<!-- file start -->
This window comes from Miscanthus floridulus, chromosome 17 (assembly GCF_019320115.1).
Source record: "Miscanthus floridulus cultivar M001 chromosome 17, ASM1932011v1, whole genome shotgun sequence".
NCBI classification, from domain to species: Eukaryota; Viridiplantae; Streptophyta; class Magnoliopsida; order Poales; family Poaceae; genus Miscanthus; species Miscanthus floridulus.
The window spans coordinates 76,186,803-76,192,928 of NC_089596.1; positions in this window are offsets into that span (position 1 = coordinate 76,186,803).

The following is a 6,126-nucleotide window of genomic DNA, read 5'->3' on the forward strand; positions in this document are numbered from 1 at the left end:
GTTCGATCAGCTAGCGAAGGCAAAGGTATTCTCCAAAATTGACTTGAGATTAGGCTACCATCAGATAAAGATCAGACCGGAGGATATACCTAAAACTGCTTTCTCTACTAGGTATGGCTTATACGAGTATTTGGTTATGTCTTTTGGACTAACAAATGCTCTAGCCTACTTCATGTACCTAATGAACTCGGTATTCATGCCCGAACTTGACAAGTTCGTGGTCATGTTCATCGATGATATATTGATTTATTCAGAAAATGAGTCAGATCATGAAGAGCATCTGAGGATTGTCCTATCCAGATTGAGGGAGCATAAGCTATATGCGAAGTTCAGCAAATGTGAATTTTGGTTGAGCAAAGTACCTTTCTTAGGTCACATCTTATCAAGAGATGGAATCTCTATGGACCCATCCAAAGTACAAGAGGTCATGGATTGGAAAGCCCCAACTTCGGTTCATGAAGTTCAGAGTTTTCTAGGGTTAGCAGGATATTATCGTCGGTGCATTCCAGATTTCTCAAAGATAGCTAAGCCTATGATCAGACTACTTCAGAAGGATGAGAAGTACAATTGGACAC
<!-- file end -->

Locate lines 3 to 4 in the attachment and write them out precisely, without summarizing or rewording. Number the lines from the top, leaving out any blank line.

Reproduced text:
NCBI classification, from domain to species: Eukaryota; Viridiplantae; Streptophyta; class Magnoliopsida; order Poales; family Poaceae; genus Miscanthus; species Miscanthus floridulus.
The window spans coordinates 76,186,803-76,192,928 of NC_089596.1; positions in this window are offsets into that span (position 1 = coordinate 76,186,803).